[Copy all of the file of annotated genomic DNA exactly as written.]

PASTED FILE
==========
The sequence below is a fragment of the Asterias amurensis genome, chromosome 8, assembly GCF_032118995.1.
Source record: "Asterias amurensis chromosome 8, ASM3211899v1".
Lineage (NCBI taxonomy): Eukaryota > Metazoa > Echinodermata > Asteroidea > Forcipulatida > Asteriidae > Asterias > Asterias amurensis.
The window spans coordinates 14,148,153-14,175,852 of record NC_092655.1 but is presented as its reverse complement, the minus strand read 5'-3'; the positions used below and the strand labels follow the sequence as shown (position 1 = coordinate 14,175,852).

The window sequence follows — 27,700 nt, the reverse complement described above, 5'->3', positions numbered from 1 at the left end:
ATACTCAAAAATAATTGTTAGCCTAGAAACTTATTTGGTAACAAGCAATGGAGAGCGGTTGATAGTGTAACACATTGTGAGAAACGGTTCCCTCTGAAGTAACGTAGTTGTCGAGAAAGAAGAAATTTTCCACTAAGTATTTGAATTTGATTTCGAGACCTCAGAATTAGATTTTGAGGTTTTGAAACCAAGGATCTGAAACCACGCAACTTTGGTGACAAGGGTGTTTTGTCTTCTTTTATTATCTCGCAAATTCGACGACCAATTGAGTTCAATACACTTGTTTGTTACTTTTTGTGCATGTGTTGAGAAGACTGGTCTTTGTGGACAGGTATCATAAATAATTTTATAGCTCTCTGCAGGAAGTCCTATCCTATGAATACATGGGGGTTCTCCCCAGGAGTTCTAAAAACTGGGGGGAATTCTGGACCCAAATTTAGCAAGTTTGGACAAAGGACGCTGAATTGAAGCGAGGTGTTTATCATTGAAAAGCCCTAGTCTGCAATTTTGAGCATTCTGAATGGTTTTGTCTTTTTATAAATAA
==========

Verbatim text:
The sequence below is a fragment of the Asterias amurensis genome, chromosome 8, assembly GCF_032118995.1.
Source record: "Asterias amurensis chromosome 8, ASM3211899v1".
Lineage (NCBI taxonomy): Eukaryota > Metazoa > Echinodermata > Asteroidea > Forcipulatida > Asteriidae > Asterias > Asterias amurensis.
The window spans coordinates 14,148,153-14,175,852 of record NC_092655.1 but is presented as its reverse complement, the minus strand read 5'-3'; the positions used below and the strand labels follow the sequence as shown (position 1 = coordinate 14,175,852).

The window sequence follows — 27,700 nt, the reverse complement described above, 5'->3', positions numbered from 1 at the left end:
ATACTCAAAAATAATTGTTAGCCTAGAAACTTATTTGGTAACAAGCAATGGAGAGCGGTTGATAGTGTAACACATTGTGAGAAACGGTTCCCTCTGAAGTAACGTAGTTGTCGAGAAAGAAGAAATTTTCCACTAAGTATTTGAATTTGATTTCGAGACCTCAGAATTAGATTTTGAGGTTTTGAAACCAAGGATCTGAAACCACGCAACTTTGGTGACAAGGGTGTTTTGTCTTCTTTTATTATCTCGCAAATTCGACGACCAATTGAGTTCAATACACTTGTTTGTTACTTTTTGTGCATGTGTTGAGAAGACTGGTCTTTGTGGACAGGTATCATAAATAATTTTATAGCTCTCTGCAGGAAGTCCTATCCTATGAATACATGGGGGTTCTCCCCAGGAGTTCTAAAAACTGGGGGGAATTCTGGACCCAAATTTAGCAAGTTTGGACAAAGGACGCTGAATTGAAGCGAGGTGTTTATCATTGAAAAGCCCTAGTCTGCAATTTTGAGCATTCTGAATGGTTTTGTCTTTTTATAAATAA